Bringing Home The Beast
Last Friday the weather was fine, and the winds light, so I knocked off early to head up to Ashington to collect the Frankenbike. At around 3m long, it won’t fit into the car, so the only option was to ride it home.
And that’s just what I did - I rode there on the Brompton, fitted the front brake, loaded the Brompton and my tools in the front, and rode the 14 miles home:
Riding the bike in traffic is certainly an experience - on the one hand totally safe as drivers stare pop-eyed in amazement and steer well clear, while on the other hand, several drivers were so busy staring that they forgot about the other traffic around them.
Pretty soon into the journey I noticed that there was something amiss. It was getting harder and harder to pedal. By the time I was about five miles from home, I was pretty sure that the bottom bracket was seizing, and the last couple of miles can only be described as “tough going”.
By the time I got home, my parents had arrived, and like the Pied Piper, I also attracted a lot of attention from the neighbours:
On Saturday afternoon, dad & I had a look at that bottom bracket to see if we could figure out what was wrong. Can you spot the deliberate mistake?
That bearing cup should be sticking out of the bottom bracket, not recessed into it! How on earth had I managed that?
It turns out that I’d been checking the axle for fit, and had forgotten to put one of the sets of bearings in. So I’d ridden 14 miles with a metal-on-metal axle. As soon as the grease had got shoved out of the way, it got decidedly sticky!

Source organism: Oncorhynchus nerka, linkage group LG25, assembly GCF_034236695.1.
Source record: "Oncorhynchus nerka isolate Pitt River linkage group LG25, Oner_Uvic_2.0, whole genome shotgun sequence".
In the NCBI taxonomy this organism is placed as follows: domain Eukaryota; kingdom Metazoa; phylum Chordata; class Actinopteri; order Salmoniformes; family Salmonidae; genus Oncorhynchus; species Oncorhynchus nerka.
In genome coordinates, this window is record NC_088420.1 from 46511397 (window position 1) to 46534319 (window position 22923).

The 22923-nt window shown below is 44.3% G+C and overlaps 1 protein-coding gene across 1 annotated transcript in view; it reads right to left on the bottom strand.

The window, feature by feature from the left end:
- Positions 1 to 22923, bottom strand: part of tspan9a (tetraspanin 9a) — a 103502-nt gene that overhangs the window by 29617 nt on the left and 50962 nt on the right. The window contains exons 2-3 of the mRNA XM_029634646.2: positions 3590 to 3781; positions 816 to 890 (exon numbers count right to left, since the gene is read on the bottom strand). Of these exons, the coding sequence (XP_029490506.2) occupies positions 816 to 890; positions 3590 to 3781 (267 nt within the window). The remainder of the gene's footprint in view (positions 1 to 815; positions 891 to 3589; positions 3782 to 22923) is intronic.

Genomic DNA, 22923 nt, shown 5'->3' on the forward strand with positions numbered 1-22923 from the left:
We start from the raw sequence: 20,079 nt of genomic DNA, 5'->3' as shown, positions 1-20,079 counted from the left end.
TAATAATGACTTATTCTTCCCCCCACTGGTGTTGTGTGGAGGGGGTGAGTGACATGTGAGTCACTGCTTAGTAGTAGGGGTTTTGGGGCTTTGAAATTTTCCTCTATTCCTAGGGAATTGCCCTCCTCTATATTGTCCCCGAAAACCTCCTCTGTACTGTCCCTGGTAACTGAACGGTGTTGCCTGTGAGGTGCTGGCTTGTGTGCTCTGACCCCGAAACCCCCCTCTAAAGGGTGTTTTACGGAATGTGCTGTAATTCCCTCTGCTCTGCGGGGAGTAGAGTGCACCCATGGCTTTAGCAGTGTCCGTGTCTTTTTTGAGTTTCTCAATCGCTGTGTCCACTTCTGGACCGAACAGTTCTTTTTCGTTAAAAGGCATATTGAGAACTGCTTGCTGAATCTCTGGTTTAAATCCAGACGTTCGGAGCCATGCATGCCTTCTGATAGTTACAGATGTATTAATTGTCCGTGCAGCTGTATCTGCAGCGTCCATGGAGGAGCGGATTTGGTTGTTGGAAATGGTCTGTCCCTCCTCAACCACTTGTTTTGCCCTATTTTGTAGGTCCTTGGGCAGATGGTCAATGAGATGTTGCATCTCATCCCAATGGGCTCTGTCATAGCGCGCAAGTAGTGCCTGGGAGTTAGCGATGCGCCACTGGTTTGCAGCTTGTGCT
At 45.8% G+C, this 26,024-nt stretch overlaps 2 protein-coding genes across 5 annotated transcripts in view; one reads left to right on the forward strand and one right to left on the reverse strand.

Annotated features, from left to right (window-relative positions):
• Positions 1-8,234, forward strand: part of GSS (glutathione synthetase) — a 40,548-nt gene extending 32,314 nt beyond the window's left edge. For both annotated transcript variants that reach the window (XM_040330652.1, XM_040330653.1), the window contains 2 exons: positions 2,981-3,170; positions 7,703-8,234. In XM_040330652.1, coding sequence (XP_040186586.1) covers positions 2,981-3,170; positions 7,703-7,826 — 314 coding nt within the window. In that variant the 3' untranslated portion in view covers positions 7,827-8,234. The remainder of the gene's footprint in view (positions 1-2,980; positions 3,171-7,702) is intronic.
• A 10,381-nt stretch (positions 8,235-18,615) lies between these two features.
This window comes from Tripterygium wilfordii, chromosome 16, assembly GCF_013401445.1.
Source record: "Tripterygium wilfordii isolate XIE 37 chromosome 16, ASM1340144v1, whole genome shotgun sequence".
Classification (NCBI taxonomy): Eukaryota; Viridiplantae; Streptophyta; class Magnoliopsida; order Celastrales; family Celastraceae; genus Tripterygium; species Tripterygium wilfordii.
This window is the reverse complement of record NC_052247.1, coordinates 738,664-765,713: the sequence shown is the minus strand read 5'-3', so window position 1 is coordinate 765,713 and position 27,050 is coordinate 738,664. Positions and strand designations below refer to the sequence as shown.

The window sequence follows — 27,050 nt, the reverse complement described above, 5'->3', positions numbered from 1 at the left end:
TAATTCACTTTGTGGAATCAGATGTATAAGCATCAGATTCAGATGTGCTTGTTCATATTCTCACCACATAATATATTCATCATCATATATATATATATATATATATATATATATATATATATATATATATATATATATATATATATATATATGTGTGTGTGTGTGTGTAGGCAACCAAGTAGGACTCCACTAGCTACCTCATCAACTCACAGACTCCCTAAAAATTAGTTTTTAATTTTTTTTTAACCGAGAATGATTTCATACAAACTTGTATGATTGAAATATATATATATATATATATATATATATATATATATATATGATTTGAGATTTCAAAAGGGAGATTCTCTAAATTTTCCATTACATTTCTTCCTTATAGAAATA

Fixing this was pretty easy (no damage done, despite my best efforts), and along the way I discovered that these cup & axle bottom brackets have an intriguing feature - there’s a right way and a wrong way to put the axle in, as the taper on one end is about 4mm different to the other. Get it the wrong way round, and the chainring fouls the frame.
Seeing as I had the bike in bits, I also replaced the rear mech - I’d originally used an early 1990s Shimano 105 that I’d had, but the shifting wasn’t the best, and I was finding it a real pain to adjust. Fortunately I happened to have a brand new Ultegra one just laying around, so I fitted that instead and it works a treat.
Later in the afternoon, I rode the Frankenbike down to Tynemouth to see Ben at Whiptail. They seemed surprised that I’d fitted titanium parts to this beast. But as I pointed out, the plywood box is technically an engineering grade composite material, so I was just using components to match.